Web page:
Thursday, April 5, 2012

Lord Kitchener's Form

Leete, Alfred. "Lord Kitchener Wants You," 1914.

The man pictured in what some would describe as the quintessential modern military recruitment poster is none other than Lord Kitchener (1850-1916), one of the most iconic figures of the Great War. Alfred Leete's striking 1914 image features a disembodied head and pointing arm, as though the great man emerges from a foggy blank space to find and address us.  We, the viewers, feel somehow more visible under the fierce gaze of this imposing figure, though he appears before us only in partial form. 

Kitchener, as his biographical details reveal, was born in Ireland and became a major player in British imperial conquests and conflicts during the nineteenth and early twentieth centuries. In 1914, he was appointed Secretary of State for War.

"Lord Kitchener Says," Parliamentary Recruiting Comm., Great Britain. Lithograph, 1915. © IWM (Art.IWM PST 0309)
Kitchener's work as the Secretary of State for War was mired in controversy, primarily because of severe shortages in weapon supplies. The iconic status that had helped to recruit multitudes to the British Army began to shift towards the mid-point of the war. Public sentiment was mixed regarding Kitchener's untimely death en route to Russia in 1916, during an event of staggeringly tragic proportion. The military leader's ship, the HMS Hampshire, struck a German mine and sank near the Orkney islands, killing over six hundred people who were aboard. Jane Storey's commemorative history site offers considerable information and media related to the Hamphire disaster. 

Dick, W. Reid. Kitchener Memorial at All Souls' Chapel, St. Paul's Cathedral, London, 1925.

Controversy continued to follow Kitchener even after his death, though he was memorialized in grand and prolific fashion. A striking effigy (seen above) was installed as part of the 1925 All Souls' Chapel, which honors Kitchener and all of the war's fallen service-people at St. Paul's Cathedral, London.  The effigy takes on a certain irony or strangeness, it is worth noting, in light of the fact that Kitchener's body was never recovered from sea. British Pathé has an impressive set of viewable short films documenting services for and monuments to Kitchener in the 1910s and 20s.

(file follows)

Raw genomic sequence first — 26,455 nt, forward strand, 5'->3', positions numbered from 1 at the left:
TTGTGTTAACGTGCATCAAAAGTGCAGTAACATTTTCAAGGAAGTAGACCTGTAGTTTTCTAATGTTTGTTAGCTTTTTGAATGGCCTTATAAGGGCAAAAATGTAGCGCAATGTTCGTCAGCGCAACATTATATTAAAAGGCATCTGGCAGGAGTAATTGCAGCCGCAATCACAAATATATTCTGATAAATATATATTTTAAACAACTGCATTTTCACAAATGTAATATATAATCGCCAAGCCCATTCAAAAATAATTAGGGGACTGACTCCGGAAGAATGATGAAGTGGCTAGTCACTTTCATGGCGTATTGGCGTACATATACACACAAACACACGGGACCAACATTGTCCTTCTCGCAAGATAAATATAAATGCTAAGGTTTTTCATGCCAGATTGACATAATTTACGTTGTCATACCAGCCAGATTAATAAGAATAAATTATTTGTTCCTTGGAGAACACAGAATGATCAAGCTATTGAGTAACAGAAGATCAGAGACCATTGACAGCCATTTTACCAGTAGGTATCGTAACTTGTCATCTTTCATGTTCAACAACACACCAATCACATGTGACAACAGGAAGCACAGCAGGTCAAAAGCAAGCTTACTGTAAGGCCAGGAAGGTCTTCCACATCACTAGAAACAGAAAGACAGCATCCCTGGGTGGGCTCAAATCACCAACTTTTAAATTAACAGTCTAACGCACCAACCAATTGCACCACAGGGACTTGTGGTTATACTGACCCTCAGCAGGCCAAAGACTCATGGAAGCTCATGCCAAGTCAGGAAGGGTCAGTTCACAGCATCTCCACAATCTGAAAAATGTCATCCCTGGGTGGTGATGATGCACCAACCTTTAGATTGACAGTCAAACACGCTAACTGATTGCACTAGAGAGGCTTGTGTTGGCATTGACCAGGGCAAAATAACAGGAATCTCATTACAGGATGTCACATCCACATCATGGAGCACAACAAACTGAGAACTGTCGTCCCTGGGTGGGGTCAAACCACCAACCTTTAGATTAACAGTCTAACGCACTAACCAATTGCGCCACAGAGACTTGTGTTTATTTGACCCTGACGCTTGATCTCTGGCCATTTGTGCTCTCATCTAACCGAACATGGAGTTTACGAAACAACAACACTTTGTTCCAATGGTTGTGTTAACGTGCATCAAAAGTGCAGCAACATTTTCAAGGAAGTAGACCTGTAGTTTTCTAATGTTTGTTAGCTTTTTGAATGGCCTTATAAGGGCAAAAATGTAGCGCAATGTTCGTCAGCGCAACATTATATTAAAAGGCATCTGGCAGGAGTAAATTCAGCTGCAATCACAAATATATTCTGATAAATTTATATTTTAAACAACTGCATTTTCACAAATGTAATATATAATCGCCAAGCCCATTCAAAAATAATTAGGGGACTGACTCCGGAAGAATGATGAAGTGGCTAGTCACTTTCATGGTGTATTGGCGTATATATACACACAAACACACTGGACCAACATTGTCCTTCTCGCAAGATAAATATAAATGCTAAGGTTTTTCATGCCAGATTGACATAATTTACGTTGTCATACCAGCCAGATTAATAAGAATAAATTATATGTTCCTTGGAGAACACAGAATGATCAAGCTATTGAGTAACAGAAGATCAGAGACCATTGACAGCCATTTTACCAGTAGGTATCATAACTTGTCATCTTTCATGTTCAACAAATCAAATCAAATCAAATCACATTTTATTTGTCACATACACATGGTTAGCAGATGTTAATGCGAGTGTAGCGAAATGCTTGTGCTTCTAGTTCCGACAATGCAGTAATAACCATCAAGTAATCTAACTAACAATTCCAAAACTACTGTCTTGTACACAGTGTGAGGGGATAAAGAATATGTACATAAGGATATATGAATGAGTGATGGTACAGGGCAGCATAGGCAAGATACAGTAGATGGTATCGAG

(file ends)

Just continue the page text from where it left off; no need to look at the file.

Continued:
Kitchener Memorial, Orkney.

While there are statues, monuments, schools, and other prominent tributes to Kitchener in many places around the world, many other, very different, items commemorating this iconic and somewhat mysterious figure were made during the Great War. Not everyone agreed about the shape or nature of Kitchener's work and legacy, but the small material objects below, all from the Imperial War Museum's collection of ephemera and other objects, indicate a desire to capture his legendary presence in tactile and approachable--even lighthearted--form.
Kitchener Commemorative Matchbox, 1916. © IWM, Item EPH 1336.
Lord Kitchener Toby Jug, Royal Staffordshire Pottery, 1917. © IWM, Item EPH 8729.
Lord Kitchener doll, Britain, ca. 1914. © IWM, Item EPH 4083.
Kitchener's memory shifts through all of these shapes, reminding us of the ways in which the histories of war and the nature of wartime icons seem to resist clear or full materialization even as they are manifested over and over again in material modes--statues, monuments, dolls, ephemera. True form perhaps eludes capture, though (for history enthusiasts like myself) the pursuit never fails to thrill.

© Fiona Robinson

1 comment:

  1. He looks so imposing. Cute figures too. Painters Kitchener could have produce quality paints that could be used to paints this tiny figures.